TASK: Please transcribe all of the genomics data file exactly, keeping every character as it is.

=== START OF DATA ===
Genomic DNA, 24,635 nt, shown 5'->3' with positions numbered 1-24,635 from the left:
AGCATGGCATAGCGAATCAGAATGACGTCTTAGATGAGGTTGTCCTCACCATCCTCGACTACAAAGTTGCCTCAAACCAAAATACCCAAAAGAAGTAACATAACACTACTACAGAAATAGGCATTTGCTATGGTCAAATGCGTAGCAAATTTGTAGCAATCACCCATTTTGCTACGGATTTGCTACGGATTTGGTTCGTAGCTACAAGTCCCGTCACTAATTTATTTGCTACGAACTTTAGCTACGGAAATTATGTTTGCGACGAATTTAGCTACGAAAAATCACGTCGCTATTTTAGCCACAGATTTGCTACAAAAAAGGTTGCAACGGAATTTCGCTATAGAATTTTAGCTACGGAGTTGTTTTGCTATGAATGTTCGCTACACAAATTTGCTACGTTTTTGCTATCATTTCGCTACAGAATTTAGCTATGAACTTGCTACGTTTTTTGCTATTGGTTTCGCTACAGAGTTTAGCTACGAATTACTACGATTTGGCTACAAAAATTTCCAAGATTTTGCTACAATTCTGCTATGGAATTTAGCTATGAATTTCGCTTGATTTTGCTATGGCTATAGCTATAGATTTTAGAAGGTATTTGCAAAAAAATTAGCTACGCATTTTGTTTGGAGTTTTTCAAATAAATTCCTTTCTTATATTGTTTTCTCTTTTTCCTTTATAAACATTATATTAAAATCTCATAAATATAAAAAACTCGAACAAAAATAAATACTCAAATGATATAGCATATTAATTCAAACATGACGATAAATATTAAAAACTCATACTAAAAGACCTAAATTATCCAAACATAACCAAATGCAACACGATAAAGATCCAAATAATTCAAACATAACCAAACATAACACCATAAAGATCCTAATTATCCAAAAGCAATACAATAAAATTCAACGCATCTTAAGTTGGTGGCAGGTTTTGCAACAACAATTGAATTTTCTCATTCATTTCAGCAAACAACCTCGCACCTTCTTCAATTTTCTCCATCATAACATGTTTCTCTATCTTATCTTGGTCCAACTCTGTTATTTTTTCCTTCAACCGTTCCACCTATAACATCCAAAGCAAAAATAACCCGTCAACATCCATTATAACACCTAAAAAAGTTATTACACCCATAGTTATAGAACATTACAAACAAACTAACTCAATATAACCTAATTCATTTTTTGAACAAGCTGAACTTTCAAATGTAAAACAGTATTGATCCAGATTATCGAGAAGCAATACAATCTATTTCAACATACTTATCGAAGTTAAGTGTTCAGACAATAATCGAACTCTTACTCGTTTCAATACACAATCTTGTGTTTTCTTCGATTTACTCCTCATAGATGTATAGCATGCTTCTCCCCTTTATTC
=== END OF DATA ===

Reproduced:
Genomic DNA, 24,635 nt, shown 5'->3' with positions numbered 1-24,635 from the left:
AGCATGGCATAGCGAATCAGAATGACGTCTTAGATGAGGTTGTCCTCACCATCCTCGACTACAAAGTTGCCTCAAACCAAAATACCCAAAAGAAGTAACATAACACTACTACAGAAATAGGCATTTGCTATGGTCAAATGCGTAGCAAATTTGTAGCAATCACCCATTTTGCTACGGATTTGCTACGGATTTGGTTCGTAGCTACAAGTCCCGTCACTAATTTATTTGCTACGAACTTTAGCTACGGAAATTATGTTTGCGACGAATTTAGCTACGAAAAATCACGTCGCTATTTTAGCCACAGATTTGCTACAAAAAAGGTTGCAACGGAATTTCGCTATAGAATTTTAGCTACGGAGTTGTTTTGCTATGAATGTTCGCTACACAAATTTGCTACGTTTTTGCTATCATTTCGCTACAGAATTTAGCTATGAACTTGCTACGTTTTTTGCTATTGGTTTCGCTACAGAGTTTAGCTACGAATTACTACGATTTGGCTACAAAAATTTCCAAGATTTTGCTACAATTCTGCTATGGAATTTAGCTATGAATTTCGCTTGATTTTGCTATGGCTATAGCTATAGATTTTAGAAGGTATTTGCAAAAAAATTAGCTACGCATTTTGTTTGGAGTTTTTCAAATAAATTCCTTTCTTATATTGTTTTCTCTTTTTCCTTTATAAACATTATATTAAAATCTCATAAATATAAAAAACTCGAACAAAAATAAATACTCAAATGATATAGCATATTAATTCAAACATGACGATAAATATTAAAAACTCATACTAAAAGACCTAAATTATCCAAACATAACCAAATGCAACACGATAAAGATCCAAATAATTCAAACATAACCAAACATAACACCATAAAGATCCTAATTATCCAAAAGCAATACAATAAAATTCAACGCATCTTAAGTTGGTGGCAGGTTTTGCAACAACAATTGAATTTTCTCATTCATTTCAGCAAACAACCTCGCACCTTCTTCAATTTTCTCCATCATAACATGTTTCTCTATCTTATCTTGGTCCAACTCTGTTATTTTTTCCTTCAACCGTTCCACCTATAACATCCAAAGCAAAAATAACCCGTCAACATCCATTATAACACCTAAAAAAGTTATTACACCCATAGTTATAGAACATTACAAACAAACTAACTCAATATAACCTAATTCATTTTTTGAACAAGCTGAACTTTCAAATGTAAAACAGTATTGATCCAGATTATCGAGAAGCAATACAATCTATTTCAACATACTTATCGAAGTTAAGTGTTCAGACAATAATCGAACTCTTACTCGTTTCAATACACAATCTTGTGTTTTCTTCGATTTACTCCTCATAGATGTATAGCATGCTTCTCCCCTTTATTC